This chapter attempts to integrate two different strands of research on political violence, developing a theoretical model to analyze the common roots of repression and civil war. Under specific assumptions about the conflict technology, it shows that peace, repression (one-sided violence), and civil war (two-sided violence) become ordered states depending on a common underlying latent variable, which is shifted by shocks to the value of public goods, wages, aid, and resource rents. But these effects only emerge when political institutions do not provide sufficient checks and balances on the ruling group or adequate protection for those excluded from power. The chapter also shows how to start bridging the gap between theoretical modeling and econometric testing. Under specific assumptions on what can be observed, the predictions from the model can be taken to the data by estimating either an ordered logit or the conditional probability of transition from peace to violence or from non-civil war to civil war. The empirical strategy here is much sharper than in earlier chapters and shows that the kind of theory we are building can help us approach the data in a specific way.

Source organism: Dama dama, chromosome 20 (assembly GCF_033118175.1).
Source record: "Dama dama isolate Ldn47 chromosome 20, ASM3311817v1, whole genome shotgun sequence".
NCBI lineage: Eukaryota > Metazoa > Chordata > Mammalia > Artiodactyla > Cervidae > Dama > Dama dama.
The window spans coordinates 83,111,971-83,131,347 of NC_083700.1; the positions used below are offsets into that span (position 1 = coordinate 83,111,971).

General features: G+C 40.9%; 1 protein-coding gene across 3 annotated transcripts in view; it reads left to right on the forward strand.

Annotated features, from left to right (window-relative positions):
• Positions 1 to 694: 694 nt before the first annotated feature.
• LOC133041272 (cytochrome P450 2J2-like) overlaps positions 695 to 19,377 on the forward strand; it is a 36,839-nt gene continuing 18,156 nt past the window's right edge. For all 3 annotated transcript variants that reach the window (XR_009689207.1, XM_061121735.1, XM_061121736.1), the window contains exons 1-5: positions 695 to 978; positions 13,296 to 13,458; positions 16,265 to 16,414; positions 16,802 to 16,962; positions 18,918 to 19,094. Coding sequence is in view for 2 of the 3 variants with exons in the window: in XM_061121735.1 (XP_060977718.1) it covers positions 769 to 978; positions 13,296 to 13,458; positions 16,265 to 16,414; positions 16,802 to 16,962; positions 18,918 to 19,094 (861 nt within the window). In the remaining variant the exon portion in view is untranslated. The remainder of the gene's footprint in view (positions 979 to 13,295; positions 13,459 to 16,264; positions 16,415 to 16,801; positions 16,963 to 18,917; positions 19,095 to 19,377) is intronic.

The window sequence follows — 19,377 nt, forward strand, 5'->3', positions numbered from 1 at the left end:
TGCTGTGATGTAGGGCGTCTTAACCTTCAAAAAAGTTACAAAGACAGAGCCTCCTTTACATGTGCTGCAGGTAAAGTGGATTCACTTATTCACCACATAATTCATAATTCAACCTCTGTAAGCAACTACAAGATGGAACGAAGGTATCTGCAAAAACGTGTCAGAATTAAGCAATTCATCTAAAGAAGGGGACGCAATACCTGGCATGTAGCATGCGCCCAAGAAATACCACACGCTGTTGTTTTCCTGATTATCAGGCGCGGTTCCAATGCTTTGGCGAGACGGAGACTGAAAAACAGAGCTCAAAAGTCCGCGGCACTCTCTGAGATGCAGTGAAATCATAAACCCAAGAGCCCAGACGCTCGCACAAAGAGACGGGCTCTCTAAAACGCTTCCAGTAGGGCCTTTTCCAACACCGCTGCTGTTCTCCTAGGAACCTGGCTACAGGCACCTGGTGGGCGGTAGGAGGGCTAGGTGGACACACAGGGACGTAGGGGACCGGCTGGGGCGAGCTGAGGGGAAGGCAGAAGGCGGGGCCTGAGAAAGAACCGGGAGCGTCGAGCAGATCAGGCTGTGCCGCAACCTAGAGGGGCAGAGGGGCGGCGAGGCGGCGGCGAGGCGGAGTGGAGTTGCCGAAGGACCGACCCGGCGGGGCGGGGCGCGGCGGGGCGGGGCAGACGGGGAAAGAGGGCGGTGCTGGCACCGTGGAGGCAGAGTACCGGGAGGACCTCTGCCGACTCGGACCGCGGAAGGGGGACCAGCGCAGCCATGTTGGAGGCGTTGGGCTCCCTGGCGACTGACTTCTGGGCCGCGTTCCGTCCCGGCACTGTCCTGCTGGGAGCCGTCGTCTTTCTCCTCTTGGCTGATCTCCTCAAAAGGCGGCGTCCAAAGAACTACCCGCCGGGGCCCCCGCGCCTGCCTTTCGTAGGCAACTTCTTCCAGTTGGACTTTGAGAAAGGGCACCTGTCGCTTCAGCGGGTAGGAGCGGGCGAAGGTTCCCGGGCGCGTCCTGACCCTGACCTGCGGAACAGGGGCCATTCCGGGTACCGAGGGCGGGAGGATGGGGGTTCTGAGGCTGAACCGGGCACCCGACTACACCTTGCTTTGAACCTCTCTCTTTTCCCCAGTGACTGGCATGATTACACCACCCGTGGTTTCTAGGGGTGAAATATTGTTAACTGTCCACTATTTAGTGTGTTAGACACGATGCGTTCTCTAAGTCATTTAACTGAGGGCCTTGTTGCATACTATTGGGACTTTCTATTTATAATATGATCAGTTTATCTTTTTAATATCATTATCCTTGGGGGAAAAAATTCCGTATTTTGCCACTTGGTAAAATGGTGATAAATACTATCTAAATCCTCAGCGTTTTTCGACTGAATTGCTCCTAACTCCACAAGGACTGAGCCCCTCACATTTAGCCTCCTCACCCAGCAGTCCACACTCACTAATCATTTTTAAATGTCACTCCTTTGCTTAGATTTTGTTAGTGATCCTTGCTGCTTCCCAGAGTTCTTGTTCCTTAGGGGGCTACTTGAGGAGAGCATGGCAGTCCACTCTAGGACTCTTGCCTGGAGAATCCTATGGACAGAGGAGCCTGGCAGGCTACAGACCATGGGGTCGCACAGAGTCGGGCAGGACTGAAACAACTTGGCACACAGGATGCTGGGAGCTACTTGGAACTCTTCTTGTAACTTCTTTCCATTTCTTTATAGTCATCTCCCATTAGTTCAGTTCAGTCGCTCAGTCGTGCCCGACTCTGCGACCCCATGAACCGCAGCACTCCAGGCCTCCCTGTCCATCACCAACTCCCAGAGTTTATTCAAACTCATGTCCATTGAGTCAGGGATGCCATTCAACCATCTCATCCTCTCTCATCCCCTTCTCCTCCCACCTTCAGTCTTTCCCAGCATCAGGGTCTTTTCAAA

Princeton Scholarship Online requires a subscription or purchase to access the full text of books within the service. Public users can however freely search the site and view the abstracts and keywords for each book and chapter.
If you think you should have access to this title, please contact your librarian.
To troubleshoot, please check our FAQs , and if you can't find the answer there, please contact us.